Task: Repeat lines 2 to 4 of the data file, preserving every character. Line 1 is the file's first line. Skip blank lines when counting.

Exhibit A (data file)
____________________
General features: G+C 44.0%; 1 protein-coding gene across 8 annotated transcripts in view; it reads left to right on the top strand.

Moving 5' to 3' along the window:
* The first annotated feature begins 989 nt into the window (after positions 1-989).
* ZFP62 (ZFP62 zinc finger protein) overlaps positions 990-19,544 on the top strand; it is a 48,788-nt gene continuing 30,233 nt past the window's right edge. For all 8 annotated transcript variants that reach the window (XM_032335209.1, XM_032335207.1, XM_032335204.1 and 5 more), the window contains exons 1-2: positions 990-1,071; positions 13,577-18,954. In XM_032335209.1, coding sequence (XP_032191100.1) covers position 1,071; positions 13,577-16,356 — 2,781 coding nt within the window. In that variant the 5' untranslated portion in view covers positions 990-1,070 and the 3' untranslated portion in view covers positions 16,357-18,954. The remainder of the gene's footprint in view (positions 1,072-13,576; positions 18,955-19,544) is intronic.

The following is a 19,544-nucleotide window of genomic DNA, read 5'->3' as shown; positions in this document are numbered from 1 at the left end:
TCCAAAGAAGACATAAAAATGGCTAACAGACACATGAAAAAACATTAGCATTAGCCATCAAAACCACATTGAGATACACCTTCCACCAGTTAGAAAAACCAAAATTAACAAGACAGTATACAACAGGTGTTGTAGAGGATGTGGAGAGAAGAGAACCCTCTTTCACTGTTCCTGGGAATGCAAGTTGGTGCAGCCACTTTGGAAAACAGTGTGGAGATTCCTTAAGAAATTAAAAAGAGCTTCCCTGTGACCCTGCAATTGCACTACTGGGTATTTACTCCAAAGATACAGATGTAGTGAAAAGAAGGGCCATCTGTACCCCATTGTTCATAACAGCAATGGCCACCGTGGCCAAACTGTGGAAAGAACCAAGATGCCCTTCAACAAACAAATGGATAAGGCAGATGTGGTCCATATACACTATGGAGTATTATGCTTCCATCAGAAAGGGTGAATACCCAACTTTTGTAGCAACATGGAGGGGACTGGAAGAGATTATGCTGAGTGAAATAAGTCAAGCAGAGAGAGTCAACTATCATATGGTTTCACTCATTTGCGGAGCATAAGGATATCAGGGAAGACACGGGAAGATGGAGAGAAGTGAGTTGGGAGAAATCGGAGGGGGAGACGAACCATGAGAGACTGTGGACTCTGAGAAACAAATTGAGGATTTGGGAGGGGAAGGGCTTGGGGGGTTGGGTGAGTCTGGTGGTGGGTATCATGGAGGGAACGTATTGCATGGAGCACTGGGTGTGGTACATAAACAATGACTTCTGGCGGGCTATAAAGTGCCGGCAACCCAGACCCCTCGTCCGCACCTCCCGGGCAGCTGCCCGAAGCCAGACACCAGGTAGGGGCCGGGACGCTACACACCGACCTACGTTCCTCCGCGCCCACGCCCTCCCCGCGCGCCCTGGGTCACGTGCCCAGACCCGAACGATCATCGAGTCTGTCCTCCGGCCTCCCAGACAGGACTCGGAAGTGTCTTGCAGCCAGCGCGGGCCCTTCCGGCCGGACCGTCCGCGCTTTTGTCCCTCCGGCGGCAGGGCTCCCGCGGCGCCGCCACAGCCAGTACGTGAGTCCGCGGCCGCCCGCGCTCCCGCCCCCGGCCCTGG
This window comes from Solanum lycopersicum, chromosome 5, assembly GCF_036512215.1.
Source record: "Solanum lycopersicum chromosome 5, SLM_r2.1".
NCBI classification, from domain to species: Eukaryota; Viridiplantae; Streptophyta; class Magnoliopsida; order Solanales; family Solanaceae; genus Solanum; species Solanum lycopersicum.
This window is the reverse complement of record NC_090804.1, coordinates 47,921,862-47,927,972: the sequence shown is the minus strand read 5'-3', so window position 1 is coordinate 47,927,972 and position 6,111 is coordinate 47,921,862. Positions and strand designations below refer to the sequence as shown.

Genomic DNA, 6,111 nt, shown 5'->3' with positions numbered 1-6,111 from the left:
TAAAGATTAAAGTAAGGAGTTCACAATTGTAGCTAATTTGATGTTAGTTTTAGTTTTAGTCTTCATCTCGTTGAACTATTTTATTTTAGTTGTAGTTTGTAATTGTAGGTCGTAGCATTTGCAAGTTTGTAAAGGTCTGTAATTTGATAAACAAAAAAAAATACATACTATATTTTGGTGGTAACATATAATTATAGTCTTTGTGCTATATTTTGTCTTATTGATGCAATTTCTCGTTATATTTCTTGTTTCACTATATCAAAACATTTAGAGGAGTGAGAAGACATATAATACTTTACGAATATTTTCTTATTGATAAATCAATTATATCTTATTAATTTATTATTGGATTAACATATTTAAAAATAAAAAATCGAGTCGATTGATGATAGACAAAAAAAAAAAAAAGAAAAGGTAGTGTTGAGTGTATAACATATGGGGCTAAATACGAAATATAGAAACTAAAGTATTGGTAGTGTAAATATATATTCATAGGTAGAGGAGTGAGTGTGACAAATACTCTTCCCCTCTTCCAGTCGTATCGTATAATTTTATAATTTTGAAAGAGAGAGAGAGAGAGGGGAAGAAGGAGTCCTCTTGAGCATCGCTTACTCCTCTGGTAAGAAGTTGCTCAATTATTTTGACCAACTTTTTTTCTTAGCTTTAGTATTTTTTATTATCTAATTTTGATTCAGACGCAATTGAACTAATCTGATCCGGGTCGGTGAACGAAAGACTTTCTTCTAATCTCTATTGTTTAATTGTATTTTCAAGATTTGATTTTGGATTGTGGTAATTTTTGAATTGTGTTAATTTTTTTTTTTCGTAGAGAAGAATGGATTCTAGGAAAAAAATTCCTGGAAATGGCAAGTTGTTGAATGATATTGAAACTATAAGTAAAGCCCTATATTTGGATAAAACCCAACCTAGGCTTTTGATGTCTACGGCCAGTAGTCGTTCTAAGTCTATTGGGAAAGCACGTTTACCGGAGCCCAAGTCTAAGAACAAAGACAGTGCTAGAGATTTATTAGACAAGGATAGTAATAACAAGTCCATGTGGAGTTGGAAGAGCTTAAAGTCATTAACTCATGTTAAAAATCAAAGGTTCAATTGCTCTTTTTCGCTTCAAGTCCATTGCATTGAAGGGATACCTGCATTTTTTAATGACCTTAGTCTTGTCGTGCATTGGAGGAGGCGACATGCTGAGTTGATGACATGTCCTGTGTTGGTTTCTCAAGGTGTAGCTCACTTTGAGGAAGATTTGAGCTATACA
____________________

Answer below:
Moving 5' to 3' along the window:
* The first annotated feature begins 989 nt into the window (after positions 1-989).
* ZFP62 (ZFP62 zinc finger protein) overlaps positions 990-19,544 on the top strand; it is a 48,788-nt gene continuing 30,233 nt past the window's right edge. For all 8 annotated transcript variants that reach the window (XM_032335209.1, XM_032335207.1, XM_032335204.1 and 5 more), the window contains exons 1-2: positions 990-1,071; positions 13,577-18,954. In XM_032335209.1, coding sequence (XP_032191100.1) covers position 1,071; positions 13,577-16,356 — 2,781 coding nt within the window. In that variant the 5' untranslated portion in view covers positions 990-1,070 and the 3' untranslated portion in view covers positions 16,357-18,954. The remainder of the gene's footprint in view (positions 1,072-13,576; positions 18,955-19,544) is intronic.